What is a Pay Stub?

Definition of a Pay Stub

A Pay Stub is a document received by an employee that provides detailed employment income particulars for a specific period of time called a pay period.

As it relates to the mortgage process, the pay stub along with a job letter helps qualify income for an individual employed at a company.

An acceptable pay stub will have the following characteristics:

  • Issued by a payroll department or firm
  • Clearly identify the employee's name
  • Outline the current pay period in form of a date range
  • Outline the current rate of pay for the employee
  • Indicate the total amount of pay for that pay period
  • Indicate deductions for that pay period
  • The amount earned Year to Date (YTD)
  • Indicate total amount deposited to the bank account or attached cheque


As each employer is different and each company handles payroll differently, pay periods can range from weekly to monthly. Rarely employees go longer than a month between pay periods, that is typically more of a contract arrangement.

Why the YTD is so important

When a lender is trying to substantiate income through appropriate verification of documentation, the job letter and pay stub are the starting place in most cases. The job letter outlines annual salary, where the pay stub confirms that to be true. Let's say a job letter comes in and says that an employee makes $120k annually, however their pay stub shows that they have only been receiving $8k per month, more documentation may be required as the numbers don't line up.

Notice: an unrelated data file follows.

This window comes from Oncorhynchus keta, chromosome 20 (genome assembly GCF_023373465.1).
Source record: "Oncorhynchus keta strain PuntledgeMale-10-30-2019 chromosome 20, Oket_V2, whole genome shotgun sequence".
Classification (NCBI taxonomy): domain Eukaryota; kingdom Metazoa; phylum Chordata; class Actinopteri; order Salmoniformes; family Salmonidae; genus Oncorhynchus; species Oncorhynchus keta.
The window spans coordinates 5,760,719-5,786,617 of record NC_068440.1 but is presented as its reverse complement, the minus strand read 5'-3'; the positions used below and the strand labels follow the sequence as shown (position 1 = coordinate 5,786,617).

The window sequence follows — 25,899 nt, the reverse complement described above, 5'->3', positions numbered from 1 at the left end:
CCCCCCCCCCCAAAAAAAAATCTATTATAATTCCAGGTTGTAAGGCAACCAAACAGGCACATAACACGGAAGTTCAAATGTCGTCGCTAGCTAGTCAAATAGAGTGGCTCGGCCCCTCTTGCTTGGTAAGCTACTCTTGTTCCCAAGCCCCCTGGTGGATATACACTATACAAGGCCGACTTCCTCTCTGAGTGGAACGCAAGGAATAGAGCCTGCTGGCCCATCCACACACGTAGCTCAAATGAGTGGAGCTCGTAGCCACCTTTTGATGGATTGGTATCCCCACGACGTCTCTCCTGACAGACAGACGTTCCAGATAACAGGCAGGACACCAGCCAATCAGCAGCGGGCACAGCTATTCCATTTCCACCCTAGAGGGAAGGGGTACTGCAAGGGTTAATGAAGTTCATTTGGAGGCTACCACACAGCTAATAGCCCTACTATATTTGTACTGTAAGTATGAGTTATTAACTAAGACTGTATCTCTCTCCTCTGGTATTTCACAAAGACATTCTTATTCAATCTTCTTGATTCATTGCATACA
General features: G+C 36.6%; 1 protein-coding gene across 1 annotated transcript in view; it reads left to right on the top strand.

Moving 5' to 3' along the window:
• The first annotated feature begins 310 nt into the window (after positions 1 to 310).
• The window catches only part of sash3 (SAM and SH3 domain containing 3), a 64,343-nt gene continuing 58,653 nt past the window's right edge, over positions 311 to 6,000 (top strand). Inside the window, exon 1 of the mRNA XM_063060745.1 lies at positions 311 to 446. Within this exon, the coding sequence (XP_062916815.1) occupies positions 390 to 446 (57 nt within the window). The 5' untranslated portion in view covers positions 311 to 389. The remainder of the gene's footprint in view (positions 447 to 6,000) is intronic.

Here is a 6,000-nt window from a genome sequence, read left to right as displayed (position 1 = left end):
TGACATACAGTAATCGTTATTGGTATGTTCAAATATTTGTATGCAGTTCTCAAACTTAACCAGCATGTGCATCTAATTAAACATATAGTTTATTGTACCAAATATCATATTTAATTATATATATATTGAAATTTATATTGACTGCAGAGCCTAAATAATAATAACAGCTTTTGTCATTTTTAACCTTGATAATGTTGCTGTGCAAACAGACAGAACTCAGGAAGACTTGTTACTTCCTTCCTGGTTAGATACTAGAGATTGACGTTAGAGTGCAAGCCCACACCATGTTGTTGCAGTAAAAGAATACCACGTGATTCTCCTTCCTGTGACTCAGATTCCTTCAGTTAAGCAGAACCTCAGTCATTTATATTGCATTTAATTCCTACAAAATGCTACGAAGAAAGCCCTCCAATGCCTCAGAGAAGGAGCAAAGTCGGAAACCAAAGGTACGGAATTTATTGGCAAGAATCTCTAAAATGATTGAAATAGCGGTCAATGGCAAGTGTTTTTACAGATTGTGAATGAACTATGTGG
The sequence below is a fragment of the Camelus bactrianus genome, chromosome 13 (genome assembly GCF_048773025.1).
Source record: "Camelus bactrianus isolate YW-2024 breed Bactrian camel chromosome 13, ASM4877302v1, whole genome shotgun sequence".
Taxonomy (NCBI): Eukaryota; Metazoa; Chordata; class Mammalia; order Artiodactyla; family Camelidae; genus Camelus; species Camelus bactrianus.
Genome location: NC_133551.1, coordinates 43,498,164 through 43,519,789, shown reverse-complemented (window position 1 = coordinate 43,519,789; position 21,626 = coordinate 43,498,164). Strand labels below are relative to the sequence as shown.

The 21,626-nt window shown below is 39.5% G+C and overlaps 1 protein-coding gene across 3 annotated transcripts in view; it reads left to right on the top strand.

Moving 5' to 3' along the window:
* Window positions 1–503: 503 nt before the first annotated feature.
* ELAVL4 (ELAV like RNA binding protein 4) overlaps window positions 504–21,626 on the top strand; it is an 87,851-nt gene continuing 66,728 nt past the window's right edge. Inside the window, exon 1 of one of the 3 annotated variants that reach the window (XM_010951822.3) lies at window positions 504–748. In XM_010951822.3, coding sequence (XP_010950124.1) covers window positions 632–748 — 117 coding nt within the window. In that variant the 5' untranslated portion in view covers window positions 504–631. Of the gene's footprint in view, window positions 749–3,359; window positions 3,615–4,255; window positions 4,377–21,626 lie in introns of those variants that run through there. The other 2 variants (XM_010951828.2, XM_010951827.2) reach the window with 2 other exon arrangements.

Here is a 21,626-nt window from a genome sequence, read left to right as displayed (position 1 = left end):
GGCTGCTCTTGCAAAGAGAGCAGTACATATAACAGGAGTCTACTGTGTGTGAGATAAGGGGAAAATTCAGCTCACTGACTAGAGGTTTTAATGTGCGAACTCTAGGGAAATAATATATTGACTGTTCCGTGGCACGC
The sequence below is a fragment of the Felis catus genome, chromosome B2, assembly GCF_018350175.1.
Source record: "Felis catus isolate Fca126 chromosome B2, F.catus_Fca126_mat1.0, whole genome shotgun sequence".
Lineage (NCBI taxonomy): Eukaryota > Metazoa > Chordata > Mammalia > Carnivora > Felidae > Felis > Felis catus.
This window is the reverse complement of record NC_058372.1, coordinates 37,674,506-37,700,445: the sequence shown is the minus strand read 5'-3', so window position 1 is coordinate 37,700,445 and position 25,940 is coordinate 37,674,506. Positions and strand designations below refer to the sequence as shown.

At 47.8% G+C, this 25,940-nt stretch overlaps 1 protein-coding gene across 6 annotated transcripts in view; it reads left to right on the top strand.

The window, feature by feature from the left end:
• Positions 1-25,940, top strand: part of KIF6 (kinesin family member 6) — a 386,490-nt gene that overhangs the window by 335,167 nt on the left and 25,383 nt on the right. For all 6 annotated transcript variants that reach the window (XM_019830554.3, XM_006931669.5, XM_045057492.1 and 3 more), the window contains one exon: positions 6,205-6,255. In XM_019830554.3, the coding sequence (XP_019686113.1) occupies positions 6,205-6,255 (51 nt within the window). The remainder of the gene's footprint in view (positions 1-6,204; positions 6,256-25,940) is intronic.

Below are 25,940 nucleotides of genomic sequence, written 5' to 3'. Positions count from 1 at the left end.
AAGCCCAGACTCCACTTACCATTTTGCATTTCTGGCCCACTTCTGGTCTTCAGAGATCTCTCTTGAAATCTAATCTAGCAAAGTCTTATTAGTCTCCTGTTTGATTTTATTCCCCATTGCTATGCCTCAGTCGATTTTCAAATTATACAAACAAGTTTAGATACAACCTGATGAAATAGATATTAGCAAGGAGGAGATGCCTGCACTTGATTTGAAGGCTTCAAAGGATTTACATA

A lot of times an employment letter will outline a salary that includes bonuses, however forget to mention that on the letter itself. This is where cross-checking the pay stub with the employment letter makes a lot of sense. In the case that bonus income is being used, that will have to be substantiated on a 2 year average through T4 Slips.

If you would like to know more about what it takes to qualify for a mortgage or mortgage documentation like a pay stub, please contact us anytime!

Last updated Oct 29, 2018